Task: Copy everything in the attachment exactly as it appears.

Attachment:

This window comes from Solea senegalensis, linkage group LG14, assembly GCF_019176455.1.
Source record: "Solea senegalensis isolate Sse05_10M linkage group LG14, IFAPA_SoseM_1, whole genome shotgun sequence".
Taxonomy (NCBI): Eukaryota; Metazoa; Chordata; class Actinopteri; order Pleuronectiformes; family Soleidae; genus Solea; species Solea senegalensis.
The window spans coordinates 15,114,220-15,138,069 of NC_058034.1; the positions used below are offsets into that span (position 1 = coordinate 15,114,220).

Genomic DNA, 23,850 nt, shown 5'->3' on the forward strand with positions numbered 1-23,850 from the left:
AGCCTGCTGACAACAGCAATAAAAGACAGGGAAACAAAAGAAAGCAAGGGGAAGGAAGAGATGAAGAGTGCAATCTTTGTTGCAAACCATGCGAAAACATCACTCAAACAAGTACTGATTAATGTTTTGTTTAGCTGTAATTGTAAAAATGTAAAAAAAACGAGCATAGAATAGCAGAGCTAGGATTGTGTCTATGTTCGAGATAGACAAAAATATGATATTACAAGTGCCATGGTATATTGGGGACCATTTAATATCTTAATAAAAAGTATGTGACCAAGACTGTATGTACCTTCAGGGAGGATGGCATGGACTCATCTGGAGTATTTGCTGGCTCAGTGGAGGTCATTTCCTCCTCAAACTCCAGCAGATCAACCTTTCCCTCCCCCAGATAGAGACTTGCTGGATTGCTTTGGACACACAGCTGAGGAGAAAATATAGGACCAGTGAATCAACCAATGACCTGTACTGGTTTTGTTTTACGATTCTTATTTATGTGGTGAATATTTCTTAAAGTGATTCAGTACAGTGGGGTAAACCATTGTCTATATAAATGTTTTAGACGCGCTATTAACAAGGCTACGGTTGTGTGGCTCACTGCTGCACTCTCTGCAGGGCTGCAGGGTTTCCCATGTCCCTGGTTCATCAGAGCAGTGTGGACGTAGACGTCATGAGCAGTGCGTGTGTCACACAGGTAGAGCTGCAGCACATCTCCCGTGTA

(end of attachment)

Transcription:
This window comes from Solea senegalensis, linkage group LG14, assembly GCF_019176455.1.
Source record: "Solea senegalensis isolate Sse05_10M linkage group LG14, IFAPA_SoseM_1, whole genome shotgun sequence".
Taxonomy (NCBI): Eukaryota; Metazoa; Chordata; class Actinopteri; order Pleuronectiformes; family Soleidae; genus Solea; species Solea senegalensis.
The window spans coordinates 15,114,220-15,138,069 of NC_058034.1; the positions used below are offsets into that span (position 1 = coordinate 15,114,220).

Genomic DNA, 23,850 nt, shown 5'->3' on the forward strand with positions numbered 1-23,850 from the left:
AGCCTGCTGACAACAGCAATAAAAGACAGGGAAACAAAAGAAAGCAAGGGGAAGGAAGAGATGAAGAGTGCAATCTTTGTTGCAAACCATGCGAAAACATCACTCAAACAAGTACTGATTAATGTTTTGTTTAGCTGTAATTGTAAAAATGTAAAAAAAACGAGCATAGAATAGCAGAGCTAGGATTGTGTCTATGTTCGAGATAGACAAAAATATGATATTACAAGTGCCATGGTATATTGGGGACCATTTAATATCTTAATAAAAAGTATGTGACCAAGACTGTATGTACCTTCAGGGAGGATGGCATGGACTCATCTGGAGTATTTGCTGGCTCAGTGGAGGTCATTTCCTCCTCAAACTCCAGCAGATCAACCTTTCCCTCCCCCAGATAGAGACTTGCTGGATTGCTTTGGACACACAGCTGAGGAGAAAATATAGGACCAGTGAATCAACCAATGACCTGTACTGGTTTTGTTTTACGATTCTTATTTATGTGGTGAATATTTCTTAAAGTGATTCAGTACAGTGGGGTAAACCATTGTCTATATAAATGTTTTAGACGCGCTATTAACAAGGCTACGGTTGTGTGGCTCACTGCTGCACTCTCTGCAGGGCTGCAGGGTTTCCCATGTCCCTGGTTCATCAGAGCAGTGTGGACGTAGACGTCATGAGCAGTGCGTGTGTCACACAGGTAGAGCTGCAGCACATCTCCCGTGTA